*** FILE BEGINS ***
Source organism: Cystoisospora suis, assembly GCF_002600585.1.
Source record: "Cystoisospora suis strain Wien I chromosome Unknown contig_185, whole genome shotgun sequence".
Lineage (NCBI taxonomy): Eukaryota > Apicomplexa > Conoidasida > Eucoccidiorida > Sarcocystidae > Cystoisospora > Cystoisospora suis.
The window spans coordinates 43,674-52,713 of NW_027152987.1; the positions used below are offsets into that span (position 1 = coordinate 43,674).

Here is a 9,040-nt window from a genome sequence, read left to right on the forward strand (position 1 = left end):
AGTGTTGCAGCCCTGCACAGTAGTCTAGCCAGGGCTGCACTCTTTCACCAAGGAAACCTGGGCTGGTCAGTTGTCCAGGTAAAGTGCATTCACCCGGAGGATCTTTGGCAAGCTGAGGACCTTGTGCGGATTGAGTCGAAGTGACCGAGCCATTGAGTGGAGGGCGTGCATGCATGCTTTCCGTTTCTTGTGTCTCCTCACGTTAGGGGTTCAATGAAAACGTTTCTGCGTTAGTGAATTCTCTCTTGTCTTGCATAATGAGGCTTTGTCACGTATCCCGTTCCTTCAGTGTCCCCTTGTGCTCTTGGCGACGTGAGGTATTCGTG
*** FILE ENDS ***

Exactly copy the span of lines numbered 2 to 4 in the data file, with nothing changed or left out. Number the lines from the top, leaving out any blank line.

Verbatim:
Source record: "Cystoisospora suis strain Wien I chromosome Unknown contig_185, whole genome shotgun sequence".
Lineage (NCBI taxonomy): Eukaryota > Apicomplexa > Conoidasida > Eucoccidiorida > Sarcocystidae > Cystoisospora > Cystoisospora suis.
The window spans coordinates 43,674-52,713 of NW_027152987.1; the positions used below are offsets into that span (position 1 = coordinate 43,674).